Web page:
Ethics in mathematics
Ethics in mathematics is a field of applied ethics, the inquiry into ethical aspects of the applications of mathematics. It deals with the professional responsibilities of mathematicians whose work influences decisions with major consequences, such as in law, finance, the military, and environmental science.
Need for ethics in the mathematics profession
Mathematicians in industrial, scientific, military and intelligence roles crucially influence decisions with large consequences. For example, complex calculations were needed for the success of the Manhattan Project, while the overextended use of the Gaussian copula formula to price derivatives before the Global Financial Crisis of 2008 has been called "the formula that killed Wall Street", and the theory of global warming depends on the reliability of mathematical models of climate. For the same reason as in medical ethics and engineering ethics, the high impact of the consequences of decisions imposes serious ethical obligations on practitioners to consider the rights and wrongs of their advice and decisions.
Disasters and scandals involving the use of mathematics
These illustrate the major consequences of numerical mistakes and hence the need for ethical care.
- The Club of Rome's 1972 mathematical-model based predictions in The Limits to Growth of widespread collapse of the world system by the end of the century.
- Wrongful conviction of Sally Clark (1999), An English solicitor, Sally Clark, was wrongfully convicted of murdering her two children – each of whom had died due to sudden infant death syndrome – due to a fundamental statistical error in the testimony of an "expert".
The error was further compounded by the "prosecutor's fallacy".
Ethical issues in the mathematical profession
Mathematicians in professional roles in finance and similar work have a particular responsibility to ensure they use the best methods and data to reach the right answer, as the prestige of mathematics is high and others rely on mathematical results which they cannot fully understand. Other ethical issues are shared with information economy professionals in general, such as duty of care, confidentiality of information, whistleblowing, and avoiding conflict of interest.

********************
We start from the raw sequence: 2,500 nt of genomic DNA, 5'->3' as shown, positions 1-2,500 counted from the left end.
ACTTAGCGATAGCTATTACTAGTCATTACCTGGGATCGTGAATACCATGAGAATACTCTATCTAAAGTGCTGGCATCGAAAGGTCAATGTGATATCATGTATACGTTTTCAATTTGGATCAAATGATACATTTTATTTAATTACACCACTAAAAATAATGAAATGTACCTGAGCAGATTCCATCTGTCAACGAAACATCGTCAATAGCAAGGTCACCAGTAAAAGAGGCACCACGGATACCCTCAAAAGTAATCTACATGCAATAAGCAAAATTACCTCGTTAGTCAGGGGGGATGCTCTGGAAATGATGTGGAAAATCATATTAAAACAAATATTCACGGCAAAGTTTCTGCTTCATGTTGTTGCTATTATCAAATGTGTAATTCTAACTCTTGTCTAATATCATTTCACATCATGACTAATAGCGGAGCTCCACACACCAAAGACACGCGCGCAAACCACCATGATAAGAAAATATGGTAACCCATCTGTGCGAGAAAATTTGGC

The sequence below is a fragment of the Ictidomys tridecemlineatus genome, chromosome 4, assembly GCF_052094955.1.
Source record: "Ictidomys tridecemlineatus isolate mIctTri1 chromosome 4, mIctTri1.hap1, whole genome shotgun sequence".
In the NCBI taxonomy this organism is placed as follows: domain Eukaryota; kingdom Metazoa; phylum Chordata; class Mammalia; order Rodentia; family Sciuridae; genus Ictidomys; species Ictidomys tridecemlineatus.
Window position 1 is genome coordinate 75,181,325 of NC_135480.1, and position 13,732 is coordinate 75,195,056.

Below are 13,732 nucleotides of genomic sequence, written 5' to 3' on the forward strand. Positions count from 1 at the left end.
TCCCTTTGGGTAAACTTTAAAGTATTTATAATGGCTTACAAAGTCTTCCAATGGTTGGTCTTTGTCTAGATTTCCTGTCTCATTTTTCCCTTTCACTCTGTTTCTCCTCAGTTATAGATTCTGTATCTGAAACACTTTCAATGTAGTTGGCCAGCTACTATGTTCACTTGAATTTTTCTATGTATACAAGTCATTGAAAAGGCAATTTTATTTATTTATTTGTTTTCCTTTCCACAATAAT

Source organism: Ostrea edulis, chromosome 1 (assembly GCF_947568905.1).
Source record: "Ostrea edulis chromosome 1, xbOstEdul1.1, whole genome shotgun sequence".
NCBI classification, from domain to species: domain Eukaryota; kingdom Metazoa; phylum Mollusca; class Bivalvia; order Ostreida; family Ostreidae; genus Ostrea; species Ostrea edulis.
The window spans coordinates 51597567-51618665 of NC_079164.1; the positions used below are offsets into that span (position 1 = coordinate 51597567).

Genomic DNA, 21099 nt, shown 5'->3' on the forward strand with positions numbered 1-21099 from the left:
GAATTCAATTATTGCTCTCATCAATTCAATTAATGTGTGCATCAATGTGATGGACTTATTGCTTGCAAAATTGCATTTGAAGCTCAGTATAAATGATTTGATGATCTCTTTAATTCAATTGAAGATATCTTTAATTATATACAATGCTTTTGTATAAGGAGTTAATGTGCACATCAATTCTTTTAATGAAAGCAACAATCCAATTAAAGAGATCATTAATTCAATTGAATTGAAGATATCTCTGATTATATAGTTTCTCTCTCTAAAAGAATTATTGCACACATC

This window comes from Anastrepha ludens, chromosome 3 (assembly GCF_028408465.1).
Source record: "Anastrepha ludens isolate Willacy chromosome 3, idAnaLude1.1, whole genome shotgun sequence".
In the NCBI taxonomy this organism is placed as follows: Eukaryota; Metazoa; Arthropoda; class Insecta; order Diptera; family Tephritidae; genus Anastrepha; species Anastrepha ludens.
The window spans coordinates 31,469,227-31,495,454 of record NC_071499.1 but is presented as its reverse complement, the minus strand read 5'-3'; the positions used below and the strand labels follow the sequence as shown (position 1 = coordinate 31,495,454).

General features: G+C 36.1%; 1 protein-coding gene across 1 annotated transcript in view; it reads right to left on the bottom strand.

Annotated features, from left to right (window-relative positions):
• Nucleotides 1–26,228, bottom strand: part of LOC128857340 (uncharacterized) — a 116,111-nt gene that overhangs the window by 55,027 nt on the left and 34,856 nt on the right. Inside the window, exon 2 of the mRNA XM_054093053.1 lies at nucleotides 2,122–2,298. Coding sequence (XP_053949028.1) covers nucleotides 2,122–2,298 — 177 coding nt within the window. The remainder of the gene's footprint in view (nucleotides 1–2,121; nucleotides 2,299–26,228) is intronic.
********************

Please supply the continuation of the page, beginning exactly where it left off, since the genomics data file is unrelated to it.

Misuse of statistics
Much of mathematics as used in applications involves the drawing of conclusions from quantitative data. It is recognised that there are many difficulties in reaching and communicating such conclusions accurately, honestly and with due regard to the uncertainties that remain. It is easy for a statistician to mislead clients whose understanding of data and inference is less developed, so statisticians have professional responsibilities to act fairly.
Ethics in pure mathematical research
The American Mathematical Society publishes a code of ethical guidelines for mathematical researchers. The responsibilities of researchers include being knowledgeable in the field, avoiding plagiarism and giving credit, to publish without unreasonable delay, and to correct errors. The European Mathematical Society Ethics Committee also publishes a code of practice relating to the publication, editing and refereeing of research.
It has been argued that as pure mathematical research is relatively harmless, it raises few urgent ethical issues. However, that raises the question of whether and why pure mathematics is ethically worth doing, given that it consumes the lives of many highly intelligent people who could be making more immediately useful contributions.
Teaching ethics in mathematics
Courses in the ethics of mathematics remain rare. The University of New South Wales taught a compulsory course on Professional Issues and Ethics in Mathematics in its mathematics degrees from 1998 to 2012.
- Essentially contested concept
- Ethical calculus
- Misuse of statistics
- Prosecutor's fallacy
- Type I and type II errors
- Type III error
- Unintended consequences
- Felix Salmon, Recipe for disaster: the formula that killed Wall Street", Wired23 Feb 2009.
- Derbyshire, D., "Misleading statistics were presented as facts in Sally Clark trial", The Telegraph, (12 June 2003).
- American Mathematical Society Policy Statement on Ethical Guidelines, 2005.
- Code of Practice – European Mathematical Society.
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- Young, J., "Statistical errors in medical research — a chronic disease?", Swiss Medical Weekly, (2007), 137: 41–43: editorial commentary (and elaboration) on Strasak, et al. by the Swiss Medical Weekly's Statistical Advisor.